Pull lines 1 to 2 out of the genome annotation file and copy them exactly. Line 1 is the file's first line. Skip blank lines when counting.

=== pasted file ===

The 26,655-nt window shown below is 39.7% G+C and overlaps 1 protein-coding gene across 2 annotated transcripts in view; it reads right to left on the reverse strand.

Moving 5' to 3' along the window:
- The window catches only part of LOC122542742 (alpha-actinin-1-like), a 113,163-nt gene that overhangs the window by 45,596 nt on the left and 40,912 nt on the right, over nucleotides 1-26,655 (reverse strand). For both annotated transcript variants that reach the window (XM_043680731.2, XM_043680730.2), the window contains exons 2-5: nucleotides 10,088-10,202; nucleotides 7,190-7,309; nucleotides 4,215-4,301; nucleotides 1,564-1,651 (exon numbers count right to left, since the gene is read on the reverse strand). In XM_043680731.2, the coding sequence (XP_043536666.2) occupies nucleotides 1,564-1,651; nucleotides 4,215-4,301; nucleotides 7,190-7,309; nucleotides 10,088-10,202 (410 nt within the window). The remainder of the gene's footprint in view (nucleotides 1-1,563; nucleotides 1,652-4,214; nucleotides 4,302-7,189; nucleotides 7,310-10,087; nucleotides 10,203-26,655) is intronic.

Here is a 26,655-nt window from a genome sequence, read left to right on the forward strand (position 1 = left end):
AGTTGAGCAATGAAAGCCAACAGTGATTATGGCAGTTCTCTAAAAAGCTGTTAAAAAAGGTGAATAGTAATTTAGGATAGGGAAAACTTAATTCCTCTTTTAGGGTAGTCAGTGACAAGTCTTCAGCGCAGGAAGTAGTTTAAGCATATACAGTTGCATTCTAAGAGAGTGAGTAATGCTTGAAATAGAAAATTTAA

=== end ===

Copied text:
The 26,655-nt window shown below is 39.7% G+C and overlaps 1 protein-coding gene across 2 annotated transcripts in view; it reads right to left on the reverse strand.

Moving 5' to 3' along the window: